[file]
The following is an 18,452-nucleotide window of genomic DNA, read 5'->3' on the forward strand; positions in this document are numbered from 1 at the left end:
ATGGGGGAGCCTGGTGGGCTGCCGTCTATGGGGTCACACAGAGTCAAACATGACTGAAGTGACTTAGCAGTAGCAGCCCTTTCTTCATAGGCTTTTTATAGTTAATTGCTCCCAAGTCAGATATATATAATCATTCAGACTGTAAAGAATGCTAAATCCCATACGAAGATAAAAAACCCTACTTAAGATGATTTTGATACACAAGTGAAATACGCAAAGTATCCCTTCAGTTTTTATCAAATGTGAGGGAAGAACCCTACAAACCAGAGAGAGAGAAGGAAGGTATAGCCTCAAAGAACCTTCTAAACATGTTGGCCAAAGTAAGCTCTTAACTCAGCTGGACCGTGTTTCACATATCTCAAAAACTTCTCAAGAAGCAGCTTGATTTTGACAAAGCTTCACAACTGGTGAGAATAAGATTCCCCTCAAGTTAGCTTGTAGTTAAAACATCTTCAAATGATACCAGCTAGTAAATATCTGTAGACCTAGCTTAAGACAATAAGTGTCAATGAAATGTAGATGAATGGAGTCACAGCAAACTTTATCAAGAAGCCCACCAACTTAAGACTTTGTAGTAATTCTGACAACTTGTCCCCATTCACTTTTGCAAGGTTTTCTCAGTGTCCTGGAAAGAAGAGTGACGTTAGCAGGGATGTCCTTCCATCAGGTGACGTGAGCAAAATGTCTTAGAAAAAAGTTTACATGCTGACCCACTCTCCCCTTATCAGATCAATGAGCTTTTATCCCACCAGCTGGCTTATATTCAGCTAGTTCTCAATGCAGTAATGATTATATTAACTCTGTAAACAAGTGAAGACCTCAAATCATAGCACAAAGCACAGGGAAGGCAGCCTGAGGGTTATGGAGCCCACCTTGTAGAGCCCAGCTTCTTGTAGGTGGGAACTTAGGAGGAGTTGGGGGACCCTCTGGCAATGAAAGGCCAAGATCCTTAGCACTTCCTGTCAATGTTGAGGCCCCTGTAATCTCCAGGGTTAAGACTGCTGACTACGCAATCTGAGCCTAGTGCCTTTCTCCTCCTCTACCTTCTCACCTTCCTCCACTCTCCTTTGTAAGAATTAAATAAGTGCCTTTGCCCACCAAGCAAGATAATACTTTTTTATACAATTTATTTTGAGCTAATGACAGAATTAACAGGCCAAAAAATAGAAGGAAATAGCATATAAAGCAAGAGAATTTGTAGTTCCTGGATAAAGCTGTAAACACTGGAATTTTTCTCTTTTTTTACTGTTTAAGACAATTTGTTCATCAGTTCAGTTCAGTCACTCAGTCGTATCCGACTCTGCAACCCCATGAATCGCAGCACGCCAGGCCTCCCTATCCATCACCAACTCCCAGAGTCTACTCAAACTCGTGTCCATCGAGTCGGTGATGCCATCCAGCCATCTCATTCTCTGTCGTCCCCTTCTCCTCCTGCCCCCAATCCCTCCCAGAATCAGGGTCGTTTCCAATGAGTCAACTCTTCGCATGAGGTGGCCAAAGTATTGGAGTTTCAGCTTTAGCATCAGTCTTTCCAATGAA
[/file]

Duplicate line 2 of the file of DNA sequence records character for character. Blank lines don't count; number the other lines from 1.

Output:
ATGGGGGAGCCTGGTGGGCTGCCGTCTATGGGGTCACACAGAGTCAAACATGACTGAAGTGACTTAGCAGTAGCAGCCCTTTCTTCATAGGCTTTTTATAGTTAATTGCTCCCAAGTCAGATATATATAATCATTCAGACTGTAAAGAATGCTAAATCCCATACGAAGATAAAAAACCCTACTTAAGATGATTTTGATACACAAGTGAAATACGCAAAGTATCCCTTCAGTTTTTATCAAATGTGAGGGAAGAACCCTACAAACCAGAGAGAGAGAAGGAAGGTATAGCCTCAAAGAACCTTCTAAACATGTTGGCCAAAGTAAGCTCTTAACTCAGCTGGACCGTGTTTCACATATCTCAAAAACTTCTCAAGAAGCAGCTTGATTTTGACAAAGCTTCACAACTGGTGAGAATAAGATTCCCCTCAAGTTAGCTTGTAGTTAAAACATCTTCAAATGATACCAGCTAGTAAATATCTGTAGACCTAGCTTAAGACAATAAGTGTCAATGAAATGTAGATGAATGGAGTCACAGCAAACTTTATCAAGAAGCCCACCAACTTAAGACTTTGTAGTAATTCTGACAACTTGTCCCCATTCACTTTTGCAAGGTTTTCTCAGTGTCCTGGAAAGAAGAGTGACGTTAGCAGGGATGTCCTTCCATCAGGTGACGTGAGCAAAATGTCTTAGAAAAAAGTTTACATGCTGACCCACTCTCCCCTTATCAGATCAATGAGCTTTTATCCCACCAGCTGGCTTATATTCAGCTAGTTCTCAATGCAGTAATGATTATATTAACTCTGTAAACAAGTGAAGACCTCAAATCATAGCACAAAGCACAGGGAAGGCAGCCTGAGGGTTATGGAGCCCACCTTGTAGAGCCCAGCTTCTTGTAGGTGGGAACTTAGGAGGAGTTGGGGGACCCTCTGGCAATGAAAGGCCAAGATCCTTAGCACTTCCTGTCAATGTTGAGGCCCCTGTAATCTCCAGGGTTAAGACTGCTGACTACGCAATCTGAGCCTAGTGCCTTTCTCCTCCTCTACCTTCTCACCTTCCTCCACTCTCCTTTGTAAGAATTAAATAAGTGCCTTTGCCCACCAAGCAAGATAATACTTTTTTATACAATTTATTTTGAGCTAATGACAGAATTAACAGGCCAAAAAATAGAAGGAAATAGCATATAAAGCAAGAGAATTTGTAGTTCCTGGATAAAGCTGTAAACACTGGAATTTTTCTCTTTTTTTACTGTTTAAGACAATTTGTTCATCAGTTCAGTTCAGTCACTCAGTCGTATCCGACTCTGCAACCCCATGAATCGCAGCACGCCAGGCCTCCCTATCCATCACCAACTCCCAGAGTCTACTCAAACTCGTGTCCATCGAGTCGGTGATGCCATCCAGCCATCTCATTCTCTGTCGTCCCCTTCTCCTCCTGCCCCCAATCCCTCCCAGAATCAGGGTCGTTTCCAATGAGTCAACTCTTCGCATGAGGTGGCCAAAGTATTGGAGTTTCAGCTTTAGCATCAGTCTTTCCAATGAA